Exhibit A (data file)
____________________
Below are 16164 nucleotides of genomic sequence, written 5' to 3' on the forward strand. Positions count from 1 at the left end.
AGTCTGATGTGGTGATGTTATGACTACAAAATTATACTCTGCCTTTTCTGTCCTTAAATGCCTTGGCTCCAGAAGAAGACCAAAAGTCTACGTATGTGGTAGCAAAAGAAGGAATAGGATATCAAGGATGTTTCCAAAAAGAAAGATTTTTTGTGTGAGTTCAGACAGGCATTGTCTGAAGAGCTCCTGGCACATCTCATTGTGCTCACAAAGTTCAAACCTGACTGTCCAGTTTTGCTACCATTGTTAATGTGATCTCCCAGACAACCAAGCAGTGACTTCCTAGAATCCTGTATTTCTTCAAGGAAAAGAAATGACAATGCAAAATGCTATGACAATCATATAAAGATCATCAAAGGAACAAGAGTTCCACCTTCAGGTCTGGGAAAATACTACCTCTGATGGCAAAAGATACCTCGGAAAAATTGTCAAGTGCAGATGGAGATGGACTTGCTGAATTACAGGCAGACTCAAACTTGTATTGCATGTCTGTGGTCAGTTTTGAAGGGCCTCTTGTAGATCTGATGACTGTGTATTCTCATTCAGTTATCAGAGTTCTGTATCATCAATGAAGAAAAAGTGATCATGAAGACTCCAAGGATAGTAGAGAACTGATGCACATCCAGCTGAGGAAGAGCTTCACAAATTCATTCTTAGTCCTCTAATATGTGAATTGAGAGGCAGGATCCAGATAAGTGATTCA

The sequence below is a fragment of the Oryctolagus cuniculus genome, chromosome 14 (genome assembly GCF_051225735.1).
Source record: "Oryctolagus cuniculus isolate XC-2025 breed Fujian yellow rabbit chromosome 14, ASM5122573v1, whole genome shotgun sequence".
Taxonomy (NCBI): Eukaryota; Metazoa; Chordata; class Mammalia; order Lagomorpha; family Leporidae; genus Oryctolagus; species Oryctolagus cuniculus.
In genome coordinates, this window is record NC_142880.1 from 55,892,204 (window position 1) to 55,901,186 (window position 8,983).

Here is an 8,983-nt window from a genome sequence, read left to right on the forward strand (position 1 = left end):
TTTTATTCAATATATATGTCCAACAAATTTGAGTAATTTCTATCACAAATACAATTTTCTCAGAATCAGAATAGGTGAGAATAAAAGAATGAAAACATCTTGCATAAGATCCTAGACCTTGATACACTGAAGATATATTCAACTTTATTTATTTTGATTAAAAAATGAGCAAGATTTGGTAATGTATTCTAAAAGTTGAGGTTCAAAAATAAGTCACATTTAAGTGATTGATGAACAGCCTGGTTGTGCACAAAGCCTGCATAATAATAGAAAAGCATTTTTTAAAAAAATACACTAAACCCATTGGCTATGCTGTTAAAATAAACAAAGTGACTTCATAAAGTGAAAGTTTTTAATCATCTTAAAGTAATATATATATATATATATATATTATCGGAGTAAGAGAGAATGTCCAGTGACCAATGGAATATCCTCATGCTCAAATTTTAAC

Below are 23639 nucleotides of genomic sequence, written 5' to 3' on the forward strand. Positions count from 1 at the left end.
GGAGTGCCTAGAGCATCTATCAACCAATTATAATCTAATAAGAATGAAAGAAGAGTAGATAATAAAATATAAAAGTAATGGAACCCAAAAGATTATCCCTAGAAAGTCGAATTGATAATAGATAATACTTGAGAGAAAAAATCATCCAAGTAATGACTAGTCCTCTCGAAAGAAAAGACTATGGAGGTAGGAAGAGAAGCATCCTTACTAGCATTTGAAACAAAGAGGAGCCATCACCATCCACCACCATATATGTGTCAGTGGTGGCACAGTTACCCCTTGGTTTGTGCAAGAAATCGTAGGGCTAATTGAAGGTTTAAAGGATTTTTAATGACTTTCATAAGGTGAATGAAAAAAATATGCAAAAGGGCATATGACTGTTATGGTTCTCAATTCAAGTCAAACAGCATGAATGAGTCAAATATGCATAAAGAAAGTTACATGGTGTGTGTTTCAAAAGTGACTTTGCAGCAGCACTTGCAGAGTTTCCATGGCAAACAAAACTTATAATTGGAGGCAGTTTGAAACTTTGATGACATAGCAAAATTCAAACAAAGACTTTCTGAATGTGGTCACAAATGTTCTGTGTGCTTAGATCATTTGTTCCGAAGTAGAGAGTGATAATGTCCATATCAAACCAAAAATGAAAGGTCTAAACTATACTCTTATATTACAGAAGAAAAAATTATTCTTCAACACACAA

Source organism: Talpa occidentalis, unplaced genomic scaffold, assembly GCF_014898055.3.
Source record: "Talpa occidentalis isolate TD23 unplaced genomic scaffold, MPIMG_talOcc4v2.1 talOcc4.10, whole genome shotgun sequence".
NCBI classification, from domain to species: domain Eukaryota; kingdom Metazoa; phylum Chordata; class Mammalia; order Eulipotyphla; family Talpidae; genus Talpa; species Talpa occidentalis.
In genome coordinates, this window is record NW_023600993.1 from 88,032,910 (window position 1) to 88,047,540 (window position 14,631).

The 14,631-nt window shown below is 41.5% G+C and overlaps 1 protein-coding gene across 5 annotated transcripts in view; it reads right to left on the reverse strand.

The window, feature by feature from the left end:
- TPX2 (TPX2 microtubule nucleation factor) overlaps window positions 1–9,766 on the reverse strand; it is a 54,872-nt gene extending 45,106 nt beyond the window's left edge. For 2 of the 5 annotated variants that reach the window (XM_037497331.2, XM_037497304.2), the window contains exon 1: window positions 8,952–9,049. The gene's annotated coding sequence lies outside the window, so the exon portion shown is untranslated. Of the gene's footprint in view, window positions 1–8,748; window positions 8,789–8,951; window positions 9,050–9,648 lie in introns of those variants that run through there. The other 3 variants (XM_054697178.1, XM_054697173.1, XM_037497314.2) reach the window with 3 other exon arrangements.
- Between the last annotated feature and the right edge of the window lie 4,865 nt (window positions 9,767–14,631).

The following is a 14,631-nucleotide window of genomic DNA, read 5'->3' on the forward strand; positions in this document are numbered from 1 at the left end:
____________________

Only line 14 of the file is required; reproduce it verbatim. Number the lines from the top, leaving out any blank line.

In genome coordinates, this window is record NW_023600993.1 from 88,032,910 (window position 1) to 88,047,540 (window position 14,631).